September 01, 2014
Article by David Appel, Tax & Business Services Partner, "Planning Your Estate Now Can Prevent Problems in the Future" Featured in the South Florida Hospital News and Healthcare Report
No matter what your situation, there's no time like the present to make an estate plan. Whether you have young children, are retired, or have concerns about your health, it's important to make sure that your medical and financial wishes are honored now and in the future.
Consider what could happen if you died intestate, or without a will. Who will inherit your assets? If you want to have any say over who receives your investments, savings, insurance, and real estate or business interests, you need to specify this ahead of time. A will is especially important if you have children, as you will need to name guardians for them in the case that there is not a surviving spouse.
In addition to a will, you may choose to establish a trust, a legal mechanism that allows you to determine how your assets will be distributed after death. A trust may help you reduce estate and gift taxes, and may also make it easier for your heirs to receive your assets without the cost and delay or probate court.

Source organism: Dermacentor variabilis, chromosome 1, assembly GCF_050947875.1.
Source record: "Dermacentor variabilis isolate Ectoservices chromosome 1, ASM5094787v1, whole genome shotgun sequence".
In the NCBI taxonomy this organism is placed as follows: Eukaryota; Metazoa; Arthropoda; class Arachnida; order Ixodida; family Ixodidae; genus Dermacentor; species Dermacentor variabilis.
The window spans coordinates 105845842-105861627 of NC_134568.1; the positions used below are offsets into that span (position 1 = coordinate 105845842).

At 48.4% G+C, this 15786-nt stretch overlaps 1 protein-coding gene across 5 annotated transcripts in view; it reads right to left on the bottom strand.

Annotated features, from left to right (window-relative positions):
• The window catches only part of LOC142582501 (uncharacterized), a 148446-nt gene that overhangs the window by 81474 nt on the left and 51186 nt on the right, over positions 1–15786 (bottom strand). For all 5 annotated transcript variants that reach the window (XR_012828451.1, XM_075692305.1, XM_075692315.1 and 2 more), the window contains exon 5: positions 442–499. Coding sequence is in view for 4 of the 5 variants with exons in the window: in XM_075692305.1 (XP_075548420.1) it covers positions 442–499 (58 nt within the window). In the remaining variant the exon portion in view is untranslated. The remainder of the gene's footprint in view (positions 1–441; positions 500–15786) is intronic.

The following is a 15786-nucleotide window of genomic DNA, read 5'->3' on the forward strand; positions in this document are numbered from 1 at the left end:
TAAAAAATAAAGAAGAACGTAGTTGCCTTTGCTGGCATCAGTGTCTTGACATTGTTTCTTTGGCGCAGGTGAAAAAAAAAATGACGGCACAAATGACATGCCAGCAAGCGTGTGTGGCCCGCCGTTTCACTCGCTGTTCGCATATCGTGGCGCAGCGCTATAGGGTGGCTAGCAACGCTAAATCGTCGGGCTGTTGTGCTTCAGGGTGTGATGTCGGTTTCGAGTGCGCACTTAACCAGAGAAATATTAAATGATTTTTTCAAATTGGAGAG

While wills and trusts can help to protect your heirs, you should also protect yourself by creating a living will, in case you become incapacitated and are unable to make your wishes known while you are still alive. Also known as an advanced medical directive, this establishes what kind of medical intervention is allowed, and what measures can be taken to prolong your life. As part of your estate plan, you can also choose to assign medical power of attorney to a health care proxy, who will make medical decisions on your behalf.